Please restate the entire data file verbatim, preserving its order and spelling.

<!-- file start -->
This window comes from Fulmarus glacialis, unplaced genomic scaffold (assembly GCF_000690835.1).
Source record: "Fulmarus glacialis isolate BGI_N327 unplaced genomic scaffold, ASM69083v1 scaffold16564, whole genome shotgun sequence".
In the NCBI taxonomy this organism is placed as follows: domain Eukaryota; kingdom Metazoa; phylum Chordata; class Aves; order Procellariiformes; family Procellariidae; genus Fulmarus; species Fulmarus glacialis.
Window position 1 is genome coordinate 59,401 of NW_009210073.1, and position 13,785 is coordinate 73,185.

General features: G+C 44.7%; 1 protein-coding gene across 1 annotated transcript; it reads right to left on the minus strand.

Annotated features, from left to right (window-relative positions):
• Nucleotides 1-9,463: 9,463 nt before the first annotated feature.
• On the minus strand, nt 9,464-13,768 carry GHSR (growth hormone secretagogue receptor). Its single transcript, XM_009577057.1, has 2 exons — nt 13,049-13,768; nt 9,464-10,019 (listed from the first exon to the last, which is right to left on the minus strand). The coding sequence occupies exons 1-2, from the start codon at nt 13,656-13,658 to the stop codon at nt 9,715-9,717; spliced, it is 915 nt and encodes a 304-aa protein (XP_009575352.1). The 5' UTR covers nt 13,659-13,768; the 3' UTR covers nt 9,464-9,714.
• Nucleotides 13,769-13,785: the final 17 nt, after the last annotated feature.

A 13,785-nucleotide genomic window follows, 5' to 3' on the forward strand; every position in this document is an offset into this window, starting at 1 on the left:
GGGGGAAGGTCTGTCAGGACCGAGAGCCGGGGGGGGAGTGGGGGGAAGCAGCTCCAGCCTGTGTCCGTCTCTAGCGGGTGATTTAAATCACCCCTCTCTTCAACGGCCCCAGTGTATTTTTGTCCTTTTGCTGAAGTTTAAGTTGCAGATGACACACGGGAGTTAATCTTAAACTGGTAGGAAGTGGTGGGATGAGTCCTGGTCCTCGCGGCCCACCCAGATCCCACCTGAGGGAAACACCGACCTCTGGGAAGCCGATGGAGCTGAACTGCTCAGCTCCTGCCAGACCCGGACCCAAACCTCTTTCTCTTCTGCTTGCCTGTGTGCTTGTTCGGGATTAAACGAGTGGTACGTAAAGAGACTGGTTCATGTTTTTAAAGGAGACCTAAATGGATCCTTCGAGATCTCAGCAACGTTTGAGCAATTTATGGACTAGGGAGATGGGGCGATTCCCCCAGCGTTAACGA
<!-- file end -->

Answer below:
This window comes from Fulmarus glacialis, unplaced genomic scaffold (assembly GCF_000690835.1).
Source record: "Fulmarus glacialis isolate BGI_N327 unplaced genomic scaffold, ASM69083v1 scaffold16564, whole genome shotgun sequence".
In the NCBI taxonomy this organism is placed as follows: domain Eukaryota; kingdom Metazoa; phylum Chordata; class Aves; order Procellariiformes; family Procellariidae; genus Fulmarus; species Fulmarus glacialis.
Window position 1 is genome coordinate 59,401 of NW_009210073.1, and position 13,785 is coordinate 73,185.

General features: G+C 44.7%; 1 protein-coding gene across 1 annotated transcript; it reads right to left on the minus strand.

Annotated features, from left to right (window-relative positions):
• Nucleotides 1-9,463: 9,463 nt before the first annotated feature.
• On the minus strand, nt 9,464-13,768 carry GHSR (growth hormone secretagogue receptor). Its single transcript, XM_009577057.1, has 2 exons — nt 13,049-13,768; nt 9,464-10,019 (listed from the first exon to the last, which is right to left on the minus strand). The coding sequence occupies exons 1-2, from the start codon at nt 13,656-13,658 to the stop codon at nt 9,715-9,717; spliced, it is 915 nt and encodes a 304-aa protein (XP_009575352.1). The 5' UTR covers nt 13,659-13,768; the 3' UTR covers nt 9,464-9,714.
• Nucleotides 13,769-13,785: the final 17 nt, after the last annotated feature.

A 13,785-nucleotide genomic window follows, 5' to 3' on the forward strand; every position in this document is an offset into this window, starting at 1 on the left:
GGGGGAAGGTCTGTCAGGACCGAGAGCCGGGGGGGGAGTGGGGGGAAGCAGCTCCAGCCTGTGTCCGTCTCTAGCGGGTGATTTAAATCACCCCTCTCTTCAACGGCCCCAGTGTATTTTTGTCCTTTTGCTGAAGTTTAAGTTGCAGATGACACACGGGAGTTAATCTTAAACTGGTAGGAAGTGGTGGGATGAGTCCTGGTCCTCGCGGCCCACCCAGATCCCACCTGAGGGAAACACCGACCTCTGGGAAGCCGATGGAGCTGAACTGCTCAGCTCCTGCCAGACCCGGACCCAAACCTCTTTCTCTTCTGCTTGCCTGTGTGCTTGTTCGGGATTAAACGAGTGGTACGTAAAGAGACTGGTTCATGTTTTTAAAGGAGACCTAAATGGATCCTTCGAGATCTCAGCAACGTTTGAGCAATTTATGGACTAGGGAGATGGGGCGATTCCCCCAGCGTTAACGA